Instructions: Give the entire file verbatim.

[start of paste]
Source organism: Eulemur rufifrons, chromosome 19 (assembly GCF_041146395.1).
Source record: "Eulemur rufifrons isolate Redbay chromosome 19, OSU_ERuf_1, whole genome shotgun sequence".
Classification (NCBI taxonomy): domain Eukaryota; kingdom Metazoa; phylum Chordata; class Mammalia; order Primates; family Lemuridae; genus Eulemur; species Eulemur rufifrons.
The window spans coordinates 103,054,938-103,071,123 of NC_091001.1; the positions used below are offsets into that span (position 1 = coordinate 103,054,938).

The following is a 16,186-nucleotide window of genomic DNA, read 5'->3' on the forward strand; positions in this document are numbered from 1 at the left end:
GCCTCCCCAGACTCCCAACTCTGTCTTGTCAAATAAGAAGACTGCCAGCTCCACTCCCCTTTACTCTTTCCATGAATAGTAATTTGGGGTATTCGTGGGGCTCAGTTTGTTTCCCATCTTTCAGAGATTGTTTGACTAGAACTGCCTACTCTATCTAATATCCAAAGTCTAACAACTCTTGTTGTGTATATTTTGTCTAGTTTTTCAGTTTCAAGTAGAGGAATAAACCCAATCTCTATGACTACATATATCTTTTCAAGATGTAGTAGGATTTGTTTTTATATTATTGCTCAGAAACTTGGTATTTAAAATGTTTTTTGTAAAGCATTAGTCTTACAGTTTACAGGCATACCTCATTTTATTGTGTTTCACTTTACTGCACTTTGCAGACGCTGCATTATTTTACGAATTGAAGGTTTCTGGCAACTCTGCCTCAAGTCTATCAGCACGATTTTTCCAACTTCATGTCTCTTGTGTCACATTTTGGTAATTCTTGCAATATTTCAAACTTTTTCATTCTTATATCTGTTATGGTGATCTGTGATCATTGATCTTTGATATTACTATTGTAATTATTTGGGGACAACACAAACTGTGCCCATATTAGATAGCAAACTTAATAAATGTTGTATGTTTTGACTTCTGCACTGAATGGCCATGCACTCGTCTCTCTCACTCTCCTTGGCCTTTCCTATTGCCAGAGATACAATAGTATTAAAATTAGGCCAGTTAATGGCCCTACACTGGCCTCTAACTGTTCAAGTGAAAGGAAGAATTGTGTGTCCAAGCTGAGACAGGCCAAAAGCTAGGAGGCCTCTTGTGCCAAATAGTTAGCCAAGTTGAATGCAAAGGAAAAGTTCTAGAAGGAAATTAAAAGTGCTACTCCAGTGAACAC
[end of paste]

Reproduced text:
Source organism: Eulemur rufifrons, chromosome 19 (assembly GCF_041146395.1).
Source record: "Eulemur rufifrons isolate Redbay chromosome 19, OSU_ERuf_1, whole genome shotgun sequence".
Classification (NCBI taxonomy): domain Eukaryota; kingdom Metazoa; phylum Chordata; class Mammalia; order Primates; family Lemuridae; genus Eulemur; species Eulemur rufifrons.
The window spans coordinates 103,054,938-103,071,123 of NC_091001.1; the positions used below are offsets into that span (position 1 = coordinate 103,054,938).

The following is a 16,186-nucleotide window of genomic DNA, read 5'->3' on the forward strand; positions in this document are numbered from 1 at the left end:
GCCTCCCCAGACTCCCAACTCTGTCTTGTCAAATAAGAAGACTGCCAGCTCCACTCCCCTTTACTCTTTCCATGAATAGTAATTTGGGGTATTCGTGGGGCTCAGTTTGTTTCCCATCTTTCAGAGATTGTTTGACTAGAACTGCCTACTCTATCTAATATCCAAAGTCTAACAACTCTTGTTGTGTATATTTTGTCTAGTTTTTCAGTTTCAAGTAGAGGAATAAACCCAATCTCTATGACTACATATATCTTTTCAAGATGTAGTAGGATTTGTTTTTATATTATTGCTCAGAAACTTGGTATTTAAAATGTTTTTTGTAAAGCATTAGTCTTACAGTTTACAGGCATACCTCATTTTATTGTGTTTCACTTTACTGCACTTTGCAGACGCTGCATTATTTTACGAATTGAAGGTTTCTGGCAACTCTGCCTCAAGTCTATCAGCACGATTTTTCCAACTTCATGTCTCTTGTGTCACATTTTGGTAATTCTTGCAATATTTCAAACTTTTTCATTCTTATATCTGTTATGGTGATCTGTGATCATTGATCTTTGATATTACTATTGTAATTATTTGGGGACAACACAAACTGTGCCCATATTAGATAGCAAACTTAATAAATGTTGTATGTTTTGACTTCTGCACTGAATGGCCATGCACTCGTCTCTCTCACTCTCCTTGGCCTTTCCTATTGCCAGAGATACAATAGTATTAAAATTAGGCCAGTTAATGGCCCTACACTGGCCTCTAACTGTTCAAGTGAAAGGAAGAATTGTGTGTCCAAGCTGAGACAGGCCAAAAGCTAGGAGGCCTCTTGTGCCAAATAGTTAGCCAAGTTGAATGCAAAGGAAAAGTTCTAGAAGGAAATTAAAAGTGCTACTCCAGTGAACAC